Then during lunch I just had to get outside - and ended up walking around the city aimlessly in a state of high agitation until I came to my senses and found myself going up and down an escalator in a shopping mall, flapping my hands and laughing to myself. Crazy shit! Never ever again.
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  #13  
Old 02-22-2012, 08:08 AM
Poysyn Poysyn is offline
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I was given low-level anti-depressant to try and control my migraines. It didn't work and I went off. I seem to recall some minor side effects.
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  #14  
Old 02-22-2012, 08:11 AM
coremelt coremelt is offline
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Originally Posted by jjimm View Post
Fuck me sideways. It should be illegal. I went completely off my rocker. From another thread:
Just because you had a bad reaction doesn't mean it should be illegal. I've taken 5-HTP many times in the UK, it can help with mild mood disorders and has other legitimate uses.
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  #15  
Old 02-22-2012, 08:13 AM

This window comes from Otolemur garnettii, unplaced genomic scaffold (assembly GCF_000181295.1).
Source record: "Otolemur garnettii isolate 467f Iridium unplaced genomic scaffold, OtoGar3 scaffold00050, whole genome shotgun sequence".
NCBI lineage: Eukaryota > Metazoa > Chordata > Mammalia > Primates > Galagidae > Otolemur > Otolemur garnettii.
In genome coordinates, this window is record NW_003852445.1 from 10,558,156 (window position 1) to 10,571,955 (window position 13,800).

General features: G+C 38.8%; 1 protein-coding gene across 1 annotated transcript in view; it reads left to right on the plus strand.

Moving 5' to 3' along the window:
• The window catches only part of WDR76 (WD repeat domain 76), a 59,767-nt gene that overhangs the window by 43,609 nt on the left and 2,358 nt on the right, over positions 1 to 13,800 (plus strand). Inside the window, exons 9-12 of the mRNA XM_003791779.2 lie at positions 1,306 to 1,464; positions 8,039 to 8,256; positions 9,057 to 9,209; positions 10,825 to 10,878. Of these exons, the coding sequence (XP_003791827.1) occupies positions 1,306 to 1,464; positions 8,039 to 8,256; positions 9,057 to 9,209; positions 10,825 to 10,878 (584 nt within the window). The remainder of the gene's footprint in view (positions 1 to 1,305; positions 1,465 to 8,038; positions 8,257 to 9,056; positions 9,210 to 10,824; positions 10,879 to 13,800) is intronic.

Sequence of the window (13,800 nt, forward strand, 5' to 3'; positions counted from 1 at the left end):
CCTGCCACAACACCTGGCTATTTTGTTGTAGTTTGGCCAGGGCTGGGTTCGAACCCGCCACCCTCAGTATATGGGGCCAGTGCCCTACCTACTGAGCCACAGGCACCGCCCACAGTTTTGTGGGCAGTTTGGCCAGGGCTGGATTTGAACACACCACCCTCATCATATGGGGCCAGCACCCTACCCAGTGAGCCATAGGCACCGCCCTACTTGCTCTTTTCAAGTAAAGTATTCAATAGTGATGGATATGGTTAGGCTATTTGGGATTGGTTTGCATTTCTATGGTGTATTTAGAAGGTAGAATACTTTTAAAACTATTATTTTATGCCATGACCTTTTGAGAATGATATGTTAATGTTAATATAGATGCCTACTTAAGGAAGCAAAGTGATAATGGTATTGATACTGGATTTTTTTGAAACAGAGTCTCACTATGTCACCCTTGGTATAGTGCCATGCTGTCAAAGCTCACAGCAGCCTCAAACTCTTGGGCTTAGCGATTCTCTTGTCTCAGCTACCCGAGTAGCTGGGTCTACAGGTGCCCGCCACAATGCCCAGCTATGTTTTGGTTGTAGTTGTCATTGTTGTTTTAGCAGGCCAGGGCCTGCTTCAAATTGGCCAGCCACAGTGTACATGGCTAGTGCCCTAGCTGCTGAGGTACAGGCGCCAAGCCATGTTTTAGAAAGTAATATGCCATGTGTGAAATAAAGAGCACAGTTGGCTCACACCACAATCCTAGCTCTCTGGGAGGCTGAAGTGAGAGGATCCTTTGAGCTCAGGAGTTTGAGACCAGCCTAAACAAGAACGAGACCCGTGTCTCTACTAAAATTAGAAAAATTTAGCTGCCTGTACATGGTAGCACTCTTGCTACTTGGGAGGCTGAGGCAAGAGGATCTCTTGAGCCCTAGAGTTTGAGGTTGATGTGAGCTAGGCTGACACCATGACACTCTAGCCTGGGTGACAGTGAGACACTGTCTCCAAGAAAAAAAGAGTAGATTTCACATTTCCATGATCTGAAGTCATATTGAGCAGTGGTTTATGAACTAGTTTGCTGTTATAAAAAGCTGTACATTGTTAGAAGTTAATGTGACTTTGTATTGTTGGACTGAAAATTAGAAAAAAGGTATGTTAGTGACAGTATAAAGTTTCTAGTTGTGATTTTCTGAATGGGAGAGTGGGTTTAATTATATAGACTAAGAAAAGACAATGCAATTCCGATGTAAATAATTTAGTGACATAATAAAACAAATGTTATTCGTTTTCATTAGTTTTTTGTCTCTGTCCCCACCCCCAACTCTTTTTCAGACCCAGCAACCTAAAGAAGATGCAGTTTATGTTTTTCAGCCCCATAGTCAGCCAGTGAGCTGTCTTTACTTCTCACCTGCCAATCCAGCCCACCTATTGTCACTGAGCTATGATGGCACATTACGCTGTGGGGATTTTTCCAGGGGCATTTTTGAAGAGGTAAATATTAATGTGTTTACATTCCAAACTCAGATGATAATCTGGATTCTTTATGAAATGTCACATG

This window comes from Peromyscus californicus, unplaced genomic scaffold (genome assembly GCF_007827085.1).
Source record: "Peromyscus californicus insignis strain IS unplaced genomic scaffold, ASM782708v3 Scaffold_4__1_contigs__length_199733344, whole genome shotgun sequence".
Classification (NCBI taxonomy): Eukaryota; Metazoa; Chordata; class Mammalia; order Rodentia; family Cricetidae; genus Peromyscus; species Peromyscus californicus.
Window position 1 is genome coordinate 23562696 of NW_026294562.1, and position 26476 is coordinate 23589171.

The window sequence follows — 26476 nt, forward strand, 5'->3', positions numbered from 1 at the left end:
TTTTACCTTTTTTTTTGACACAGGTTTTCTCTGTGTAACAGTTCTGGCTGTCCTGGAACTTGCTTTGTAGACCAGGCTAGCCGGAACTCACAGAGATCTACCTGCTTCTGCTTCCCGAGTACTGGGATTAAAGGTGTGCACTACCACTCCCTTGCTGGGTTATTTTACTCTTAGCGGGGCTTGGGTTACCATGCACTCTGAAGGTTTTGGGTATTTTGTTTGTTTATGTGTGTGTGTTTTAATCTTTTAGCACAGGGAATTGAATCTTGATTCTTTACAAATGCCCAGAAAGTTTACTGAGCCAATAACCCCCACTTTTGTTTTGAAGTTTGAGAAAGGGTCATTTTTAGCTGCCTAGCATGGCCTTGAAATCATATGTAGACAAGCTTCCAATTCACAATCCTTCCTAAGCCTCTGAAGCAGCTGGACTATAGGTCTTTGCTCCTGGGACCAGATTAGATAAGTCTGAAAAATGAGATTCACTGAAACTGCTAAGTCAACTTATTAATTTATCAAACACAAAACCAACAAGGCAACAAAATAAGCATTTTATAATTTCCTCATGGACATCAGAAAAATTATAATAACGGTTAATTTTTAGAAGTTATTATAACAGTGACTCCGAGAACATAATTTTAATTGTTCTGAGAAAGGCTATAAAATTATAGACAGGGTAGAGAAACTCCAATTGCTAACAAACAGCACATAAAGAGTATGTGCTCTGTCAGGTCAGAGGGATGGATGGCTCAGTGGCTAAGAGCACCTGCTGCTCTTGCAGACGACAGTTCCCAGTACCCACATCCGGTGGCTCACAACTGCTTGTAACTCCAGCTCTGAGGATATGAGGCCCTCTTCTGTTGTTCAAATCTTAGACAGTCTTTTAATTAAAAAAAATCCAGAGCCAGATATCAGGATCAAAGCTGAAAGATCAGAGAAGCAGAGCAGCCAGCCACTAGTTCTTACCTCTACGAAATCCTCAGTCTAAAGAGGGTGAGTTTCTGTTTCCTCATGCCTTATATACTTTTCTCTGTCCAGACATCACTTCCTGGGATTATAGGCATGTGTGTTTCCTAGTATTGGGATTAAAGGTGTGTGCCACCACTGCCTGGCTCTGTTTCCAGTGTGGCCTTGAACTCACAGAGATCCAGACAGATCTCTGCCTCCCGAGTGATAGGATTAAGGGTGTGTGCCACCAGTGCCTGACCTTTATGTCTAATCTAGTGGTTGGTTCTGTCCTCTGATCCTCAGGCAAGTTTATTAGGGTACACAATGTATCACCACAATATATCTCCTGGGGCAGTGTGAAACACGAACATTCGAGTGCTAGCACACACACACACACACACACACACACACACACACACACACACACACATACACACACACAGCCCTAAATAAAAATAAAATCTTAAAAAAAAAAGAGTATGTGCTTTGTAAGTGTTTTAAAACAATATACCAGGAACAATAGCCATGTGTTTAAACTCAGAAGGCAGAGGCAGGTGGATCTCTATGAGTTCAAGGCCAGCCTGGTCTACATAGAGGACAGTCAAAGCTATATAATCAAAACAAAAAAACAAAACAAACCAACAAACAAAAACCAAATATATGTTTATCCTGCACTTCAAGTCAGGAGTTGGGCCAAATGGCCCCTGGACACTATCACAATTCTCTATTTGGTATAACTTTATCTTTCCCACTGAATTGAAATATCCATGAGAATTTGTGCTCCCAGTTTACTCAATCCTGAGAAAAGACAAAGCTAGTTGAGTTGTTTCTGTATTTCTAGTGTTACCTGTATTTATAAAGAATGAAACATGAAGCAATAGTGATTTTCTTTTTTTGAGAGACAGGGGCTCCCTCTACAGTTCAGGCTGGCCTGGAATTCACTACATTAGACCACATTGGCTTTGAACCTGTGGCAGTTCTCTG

jjimm jjimm is offline
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Just because you had a bad reaction doesn't mean it should be illegal.
Hyperbole hyperbole. However given the strength of my reaction, and assuming that it may affect others in that way, I do think it should be controlled somehow.
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  #16  
Old 10-15-2012, 10:03 PM
Mitchconner Mitchconner is offline
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I was given Paxil for depression, when it turned out to be a symptom of generalized anxiety disorder(gad). I felt great all the time just didn't really care about anything else, including my career. Turns out showing up for work really was important and it took me 3 years to figure that out, so I quit taking it. 9 months later I've recovered from taking Paxil, but my anxiety is back. I was prescribed the anti psychotic seroquel in low levels for sleep recently.Started at 50mgs, and got up to 200mgs a night near the end. I was told it would be safer than taking benzo's turns out that wasn't true either. With benzo's (klonopin, which I used for years) if I didn't need it I didn't take them, so I thought I could do the same with seroquel. Went to sleep one night without it and pretty much woke up 5 days latter sicker than I've ever been in my life. Now I'm over the withdrawals from Seroquel, I'm going back to klonopin for now, seriously considering moving to a state that will allow me to use medical marijuana. It doesn't have death listed as a side effect, or as a withdrawal symptom.
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  #17  
Old 10-16-2012, 03:47 AM
Seanette Seanette is offline
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Originally Posted by coremelt View Post